press release

A psychedelic dance of graphic patterns, an infinite expanding sea of humanity, a solitary photographic particle of silver enlarged to a cinematic format, a panoramic vista of an other-worldly landscape, a series of mirrors with cinematographic image dimensions, a metres-long enlargement of a subatomic tube, an animated manipulation of Google Earth, a dazzling parade of thousands of colourful jpegs, a series of close-ups of the CERN particle accelerator, or indeed a profound human melodrama, reduced to the screen of an iPod: all these images belong, in any case, to the same universe that constantly invites better understanding.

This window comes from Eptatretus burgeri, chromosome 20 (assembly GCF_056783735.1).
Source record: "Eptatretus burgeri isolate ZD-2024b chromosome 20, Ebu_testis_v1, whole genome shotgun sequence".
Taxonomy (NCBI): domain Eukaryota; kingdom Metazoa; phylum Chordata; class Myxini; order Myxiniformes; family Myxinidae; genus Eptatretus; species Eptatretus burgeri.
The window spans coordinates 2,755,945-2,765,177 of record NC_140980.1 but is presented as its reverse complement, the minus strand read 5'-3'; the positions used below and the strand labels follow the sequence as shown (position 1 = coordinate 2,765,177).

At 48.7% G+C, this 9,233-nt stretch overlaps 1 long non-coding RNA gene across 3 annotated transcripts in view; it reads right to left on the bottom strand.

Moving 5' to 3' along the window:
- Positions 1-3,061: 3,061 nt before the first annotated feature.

The point of departure for the exhibition Aspect Ratio is The Powers of Ten (1977), the legendary, and still highly popular film by designer duo Charles and Ray Eames. In the short film, a simple photo of a picnicking couple provides the starting point for a journey through the cosmos and the tiniest molecules of the human body. Based on an original idea by the Dutch educationalist Kees Boeke (The Cosmic View, 1957), this film version also illustrates the size of things by the effect of constantly adding or subtracting a zero. Ten years ago the Eames’ film was selected for the Library of Congress because of its cultural, historical and aesthetic significance. As of old, the ‘tenfold leaps’ remain a useful educational tool for visualizing the relativity of the cosmos; us in the universe and the universe in us.